Turkish President Recep Tayyip Erdogan’s latest emergency decree risks inciting political violence by giving legal cover to pro-government vigilantes, opposition parties and legal authorities warned.
The order, passed Sunday, grants sweeping immunity for acting against terrorism or attempts to overthrow the government. Previously, immunity was only granted to officials and law enforcement. Civilians also won’t face legal consequences for actions against last year’s coup attempt — or anything that could be considered its “continuation,” the decree said.
Erdogan and his allies regularly accuse political opponents of furthering the agenda of coup plotters, raising concern — and fear — about how broadly the decree will be interpreted. Opposition parties led by the Republican People’s Party said the measure provides immunity not just to those who fought back a failed coup attempt by a faction of the military on July 15, 2016, but to supporters of the government intent on stifling political dissent.
“They’ve paved the way for anyone who claims to be fighting against terrorism to slaughter everybody else,” Ozgur Ozel, a Republican People’s Party parliament whip, said in televised remarks in the western province of Manisa. “They will unleash vigilantes on us in a future democratic rally and will face no charges.”
Ozel’s comments were echoed across Turkey’s normally fractured opposition spectrum. Meral Aksener, a former interior minister who leads the newly established Iyi Party, said in a Twitter post that the decree risks dragging Turkey into a civil war by allowing civilians to attack and kill opposition protesters, and link it to the failed coup. It also legitimizes use of paramilitary forces, according to Ziya Pir, a lawmaker with the People’s Democratic Party, a pro-Kurdish party.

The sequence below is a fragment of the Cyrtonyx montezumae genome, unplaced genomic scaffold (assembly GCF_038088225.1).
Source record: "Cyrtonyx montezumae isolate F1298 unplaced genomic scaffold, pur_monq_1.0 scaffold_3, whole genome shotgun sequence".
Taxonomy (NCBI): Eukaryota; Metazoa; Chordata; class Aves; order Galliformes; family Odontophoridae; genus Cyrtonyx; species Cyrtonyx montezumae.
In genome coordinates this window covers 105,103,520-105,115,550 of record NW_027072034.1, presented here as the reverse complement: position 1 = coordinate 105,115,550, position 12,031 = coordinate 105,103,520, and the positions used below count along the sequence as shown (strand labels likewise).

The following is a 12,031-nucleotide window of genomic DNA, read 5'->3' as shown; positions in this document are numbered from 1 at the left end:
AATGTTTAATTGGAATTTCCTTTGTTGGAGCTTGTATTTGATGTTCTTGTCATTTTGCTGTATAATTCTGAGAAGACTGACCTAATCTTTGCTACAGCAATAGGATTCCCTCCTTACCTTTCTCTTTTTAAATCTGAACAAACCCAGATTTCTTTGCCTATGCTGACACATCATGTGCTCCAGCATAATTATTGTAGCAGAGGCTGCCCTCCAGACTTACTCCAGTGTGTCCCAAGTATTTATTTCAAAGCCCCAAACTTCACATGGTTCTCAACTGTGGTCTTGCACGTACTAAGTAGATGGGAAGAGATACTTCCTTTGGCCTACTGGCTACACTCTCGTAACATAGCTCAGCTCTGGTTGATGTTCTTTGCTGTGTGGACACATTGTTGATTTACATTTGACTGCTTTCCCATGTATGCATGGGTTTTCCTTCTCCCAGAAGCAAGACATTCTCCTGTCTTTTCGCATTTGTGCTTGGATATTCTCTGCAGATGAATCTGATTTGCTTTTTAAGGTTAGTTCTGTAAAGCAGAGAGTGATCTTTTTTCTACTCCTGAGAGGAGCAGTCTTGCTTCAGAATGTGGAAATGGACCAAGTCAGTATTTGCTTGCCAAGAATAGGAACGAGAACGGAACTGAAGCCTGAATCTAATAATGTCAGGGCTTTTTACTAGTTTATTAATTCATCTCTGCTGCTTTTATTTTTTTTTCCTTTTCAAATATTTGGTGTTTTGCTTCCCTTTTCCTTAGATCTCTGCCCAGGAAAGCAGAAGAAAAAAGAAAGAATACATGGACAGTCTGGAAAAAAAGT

Even Abdullah Gul, a former president who co-founded the ruling Justice and Development Party with Erdogan and who is rarely critical of the government, warned of “events that could upset us all” and called for the law to be revised. Its wording is “inappropriate for legal language and is worrying from the perspective of rule of law,” he said on Twitter, in an unusual criticism of his successor’s policies.
About 250 people were killed and 2,193 injured resisting the attempted overthrow of the government. At least 34 alleged coup plotters also died. There have also been widespread accusations of violence against rank-and-file soldiers who were following their commanders’ orders.
The decree was vaguely worded in terms of its timeframe and its targets. Justice and Development Party spokesman Mahir Unal said it only applied to events that took place on July 15-16, 2016, but that timeline isn’t spelled out in the order.
Ayhan Bilgen, spokesman for the People’s Democratic Party, questioned why the act was written to apply to terrorism if the intent, as Unal said, was only to grant immunity for acts in the two days around the attempted coup.
Metin Feyzioglu, head of the national bar association, said in a video posted on Facebook that he was “horrified” by the decree, which he said appears designed to exempt pro-government actors from the legal consequences of political violence. He called on Erdogan to immediately retract it.
“People on the streets are going to start shooting one another in the head,” Feyzioglu said. “You just passed a law that allows citizens to kill one another, to lynch one another, without any punishment or compensation — what have you done?”
Sunday’s decrees add to a long list of government decisions issued under the state of emergency declared after last year’s failed putsch. Emergency rule allows Erdogan to govern with decrees that carry the force of law, bypassing parliamentary and judicial oversight.
Prime Minister Binali Yildirim said after imposition of the state of emergency last year that it would never be used for decisions related to economic policies, but that also hasn’t been the case. The latest batch of decrees included several economic measures, among them an executive order allowing the transfer of a majority stake in state-run lender Turkiye Vakiflar Bankasi from the state foundation that owned it to the Treasury.
Information for this article was contributed by Onur Ant of Bloomberg News; and by staff members of The Associated Press.
A Section on 12/26/2017